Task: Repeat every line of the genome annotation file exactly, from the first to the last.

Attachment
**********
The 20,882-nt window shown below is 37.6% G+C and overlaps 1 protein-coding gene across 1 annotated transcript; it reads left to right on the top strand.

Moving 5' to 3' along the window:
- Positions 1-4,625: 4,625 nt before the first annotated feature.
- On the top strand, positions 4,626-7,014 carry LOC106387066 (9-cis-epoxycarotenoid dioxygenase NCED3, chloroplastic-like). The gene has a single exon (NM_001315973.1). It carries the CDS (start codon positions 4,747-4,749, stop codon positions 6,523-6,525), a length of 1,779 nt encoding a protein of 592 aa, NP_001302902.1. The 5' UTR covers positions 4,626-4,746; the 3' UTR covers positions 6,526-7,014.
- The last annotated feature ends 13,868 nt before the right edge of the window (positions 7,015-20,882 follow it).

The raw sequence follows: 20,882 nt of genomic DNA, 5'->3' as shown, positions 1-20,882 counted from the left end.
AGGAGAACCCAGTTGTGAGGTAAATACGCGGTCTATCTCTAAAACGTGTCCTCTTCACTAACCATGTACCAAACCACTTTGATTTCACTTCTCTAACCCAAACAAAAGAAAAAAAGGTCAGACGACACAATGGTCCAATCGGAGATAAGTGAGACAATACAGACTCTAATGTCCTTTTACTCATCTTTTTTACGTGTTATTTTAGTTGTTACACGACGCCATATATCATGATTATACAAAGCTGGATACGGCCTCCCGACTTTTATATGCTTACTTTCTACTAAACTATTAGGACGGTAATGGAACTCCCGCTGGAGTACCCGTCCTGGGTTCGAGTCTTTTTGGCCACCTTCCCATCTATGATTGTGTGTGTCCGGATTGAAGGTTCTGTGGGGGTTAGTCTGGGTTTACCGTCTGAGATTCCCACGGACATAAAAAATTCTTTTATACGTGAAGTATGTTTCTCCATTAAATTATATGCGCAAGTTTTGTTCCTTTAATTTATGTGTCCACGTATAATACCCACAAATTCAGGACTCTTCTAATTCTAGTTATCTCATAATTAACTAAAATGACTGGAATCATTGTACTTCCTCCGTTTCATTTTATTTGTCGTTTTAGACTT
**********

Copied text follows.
The 20,882-nt window shown below is 37.6% G+C and overlaps 1 protein-coding gene across 1 annotated transcript; it reads left to right on the top strand.

Moving 5' to 3' along the window:
- Positions 1-4,625: 4,625 nt before the first annotated feature.
- On the top strand, positions 4,626-7,014 carry LOC106387066 (9-cis-epoxycarotenoid dioxygenase NCED3, chloroplastic-like). The gene has a single exon (NM_001315973.1). It carries the CDS (start codon positions 4,747-4,749, stop codon positions 6,523-6,525), a length of 1,779 nt encoding a protein of 592 aa, NP_001302902.1. The 5' UTR covers positions 4,626-4,746; the 3' UTR covers positions 6,526-7,014.
- The last annotated feature ends 13,868 nt before the right edge of the window (positions 7,015-20,882 follow it).

The raw sequence follows: 20,882 nt of genomic DNA, 5'->3' as shown, positions 1-20,882 counted from the left end.
AGGAGAACCCAGTTGTGAGGTAAATACGCGGTCTATCTCTAAAACGTGTCCTCTTCACTAACCATGTACCAAACCACTTTGATTTCACTTCTCTAACCCAAACAAAAGAAAAAAAGGTCAGACGACACAATGGTCCAATCGGAGATAAGTGAGACAATACAGACTCTAATGTCCTTTTACTCATCTTTTTTACGTGTTATTTTAGTTGTTACACGACGCCATATATCATGATTATACAAAGCTGGATACGGCCTCCCGACTTTTATATGCTTACTTTCTACTAAACTATTAGGACGGTAATGGAACTCCCGCTGGAGTACCCGTCCTGGGTTCGAGTCTTTTTGGCCACCTTCCCATCTATGATTGTGTGTGTCCGGATTGAAGGTTCTGTGGGGGTTAGTCTGGGTTTACCGTCTGAGATTCCCACGGACATAAAAAATTCTTTTATACGTGAAGTATGTTTCTCCATTAAATTATATGCGCAAGTTTTGTTCCTTTAATTTATGTGTCCACGTATAATACCCACAAATTCAGGACTCTTCTAATTCTAGTTATCTCATAATTAACTAAAATGACTGGAATCATTGTACTTCCTCCGTTTCATTTTATTTGTCGTTTTAGACTT